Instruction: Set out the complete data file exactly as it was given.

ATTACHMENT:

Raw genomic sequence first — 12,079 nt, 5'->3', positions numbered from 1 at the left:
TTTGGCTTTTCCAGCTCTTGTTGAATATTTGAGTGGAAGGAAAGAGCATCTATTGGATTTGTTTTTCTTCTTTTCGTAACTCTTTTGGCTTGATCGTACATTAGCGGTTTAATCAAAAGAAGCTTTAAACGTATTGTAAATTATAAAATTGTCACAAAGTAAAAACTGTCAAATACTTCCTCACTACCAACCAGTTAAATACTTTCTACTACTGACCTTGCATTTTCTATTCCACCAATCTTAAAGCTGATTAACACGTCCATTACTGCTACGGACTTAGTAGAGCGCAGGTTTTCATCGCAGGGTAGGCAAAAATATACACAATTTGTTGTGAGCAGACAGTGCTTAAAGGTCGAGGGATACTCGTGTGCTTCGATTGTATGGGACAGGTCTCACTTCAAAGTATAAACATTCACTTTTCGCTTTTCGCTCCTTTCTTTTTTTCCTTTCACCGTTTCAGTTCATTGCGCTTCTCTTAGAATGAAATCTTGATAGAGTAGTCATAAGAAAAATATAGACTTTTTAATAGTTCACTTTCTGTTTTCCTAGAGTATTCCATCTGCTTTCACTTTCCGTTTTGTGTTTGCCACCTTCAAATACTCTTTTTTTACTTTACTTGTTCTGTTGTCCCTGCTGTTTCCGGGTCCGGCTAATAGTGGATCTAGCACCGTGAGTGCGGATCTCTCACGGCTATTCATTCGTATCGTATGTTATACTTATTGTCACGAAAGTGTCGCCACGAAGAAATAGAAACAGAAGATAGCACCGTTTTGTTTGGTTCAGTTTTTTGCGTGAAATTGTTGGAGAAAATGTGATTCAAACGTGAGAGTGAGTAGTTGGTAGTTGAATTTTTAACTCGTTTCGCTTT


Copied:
Raw genomic sequence first — 12,079 nt, 5'->3', positions numbered from 1 at the left:
TTTGGCTTTTCCAGCTCTTGTTGAATATTTGAGTGGAAGGAAAGAGCATCTATTGGATTTGTTTTTCTTCTTTTCGTAACTCTTTTGGCTTGATCGTACATTAGCGGTTTAATCAAAAGAAGCTTTAAACGTATTGTAAATTATAAAATTGTCACAAAGTAAAAACTGTCAAATACTTCCTCACTACCAACCAGTTAAATACTTTCTACTACTGACCTTGCATTTTCTATTCCACCAATCTTAAAGCTGATTAACACGTCCATTACTGCTACGGACTTAGTAGAGCGCAGGTTTTCATCGCAGGGTAGGCAAAAATATACACAATTTGTTGTGAGCAGACAGTGCTTAAAGGTCGAGGGATACTCGTGTGCTTCGATTGTATGGGACAGGTCTCACTTCAAAGTATAAACATTCACTTTTCGCTTTTCGCTCCTTTCTTTTTTTCCTTTCACCGTTTCAGTTCATTGCGCTTCTCTTAGAATGAAATCTTGATAGAGTAGTCATAAGAAAAATATAGACTTTTTAATAGTTCACTTTCTGTTTTCCTAGAGTATTCCATCTGCTTTCACTTTCCGTTTTGTGTTTGCCACCTTCAAATACTCTTTTTTTACTTTACTTGTTCTGTTGTCCCTGCTGTTTCCGGGTCCGGCTAATAGTGGATCTAGCACCGTGAGTGCGGATCTCTCACGGCTATTCATTCGTATCGTATGTTATACTTATTGTCACGAAAGTGTCGCCACGAAGAAATAGAAACAGAAGATAGCACCGTTTTGTTTGGTTCAGTTTTTTGCGTGAAATTGTTGGAGAAAATGTGATTCAAACGTGAGAGTGAGTAGTTGGTAGTTGAATTTTTAACTCGTTTCGCTTT